5217 32nd Street
For me, it all began here at 5217 32nd Street:
Even though I cannot put together exactly how I arrived at this place, where I have so many first memories, it is my desire to share my experience there, as it relates to my sense of self. Who I am now and who I thought I was then, are still one and the same. It’s just that I learned, forty-five years later, I’d arrived from a different vehicle than was led to believe.
The sights, sounds and smells recorded by this newborn sponge didn’t really register until my arrival at this west Detroit address in early January of 1942. I can remember nothing of previous experience during my first year of life. Which, I would be willing to bet, isn’t unusual. It all began for me here, just one year after Pearl Harbor
Fortunately, my father to be was a self-taught amateur photographer, who followed carefully the manuals and instructional graphics he obtained from Kodak. Where, in the attic, he had fashioned a tiny dark room in a crawl space near my bed. And, I need to add, I do mean tiny if not extra tiny. The many albums, full of family photographs of this period, are my reference for putting together these memories of my early life. We lived at 5217 32nd Street, Detroit 10, Michigan until my paternal grandmother died, just before my tenth Birthday in 1950.
My new home, not being so new, I’m sure had seen better days before I arrived. Though it was plenty good for me. I grew up in this urban neighborhood full of kids that were full of fun sun up to sun down. It had a Mom & Pop grocery on nearly every corner where you could buy hand dipped ice cream of the sort they no longer make today. With our modern day brands I think Haagen-dazs is probably as close as you can find that resembles that real ice cream flavor. It’s true, I do consider myself a connoisseur of real ice cream tastes.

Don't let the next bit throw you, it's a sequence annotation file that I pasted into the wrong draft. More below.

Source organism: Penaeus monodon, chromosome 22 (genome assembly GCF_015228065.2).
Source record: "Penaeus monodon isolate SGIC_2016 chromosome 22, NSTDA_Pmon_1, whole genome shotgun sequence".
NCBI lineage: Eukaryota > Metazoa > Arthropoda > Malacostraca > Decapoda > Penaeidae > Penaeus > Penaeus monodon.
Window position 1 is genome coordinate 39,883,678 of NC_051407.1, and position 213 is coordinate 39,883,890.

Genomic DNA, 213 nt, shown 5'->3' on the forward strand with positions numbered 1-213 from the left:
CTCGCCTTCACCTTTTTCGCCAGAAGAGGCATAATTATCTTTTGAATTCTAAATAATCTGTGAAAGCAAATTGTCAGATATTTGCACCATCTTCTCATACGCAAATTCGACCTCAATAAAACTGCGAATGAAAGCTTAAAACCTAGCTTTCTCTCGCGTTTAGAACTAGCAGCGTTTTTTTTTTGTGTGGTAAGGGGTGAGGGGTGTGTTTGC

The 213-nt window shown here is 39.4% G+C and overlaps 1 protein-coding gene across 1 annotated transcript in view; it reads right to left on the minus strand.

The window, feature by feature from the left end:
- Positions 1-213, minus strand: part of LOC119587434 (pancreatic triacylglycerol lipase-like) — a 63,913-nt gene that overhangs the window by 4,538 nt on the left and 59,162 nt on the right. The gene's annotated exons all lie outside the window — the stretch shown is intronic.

For the parents, who were mostly wartime factory workers, both Mom’s and Dads, there were Bars and Barbershops on nearly every other corner. Where, you could find most of them on Friday nights, enjoying a fish fry with neighbors.
We had twice a day interruptions during the summer by the Good Humor Ice Cream man pedaling his top loaded dry ice box up and down the street. In the mornings, every few days, we experienced a horse drawn ice wagon selling huge blocks of ice for those that didn’t have a refrigerator. The ice man with his pick would always manage to chip off a few hunks for us, which we eagerly licked to death. In the evenings we would watch for another horse drawn concession… a big white wagon selling on the spot fresh made waffles covered with powdered sugar. I think they were called Plotskies(sp?).
to be continued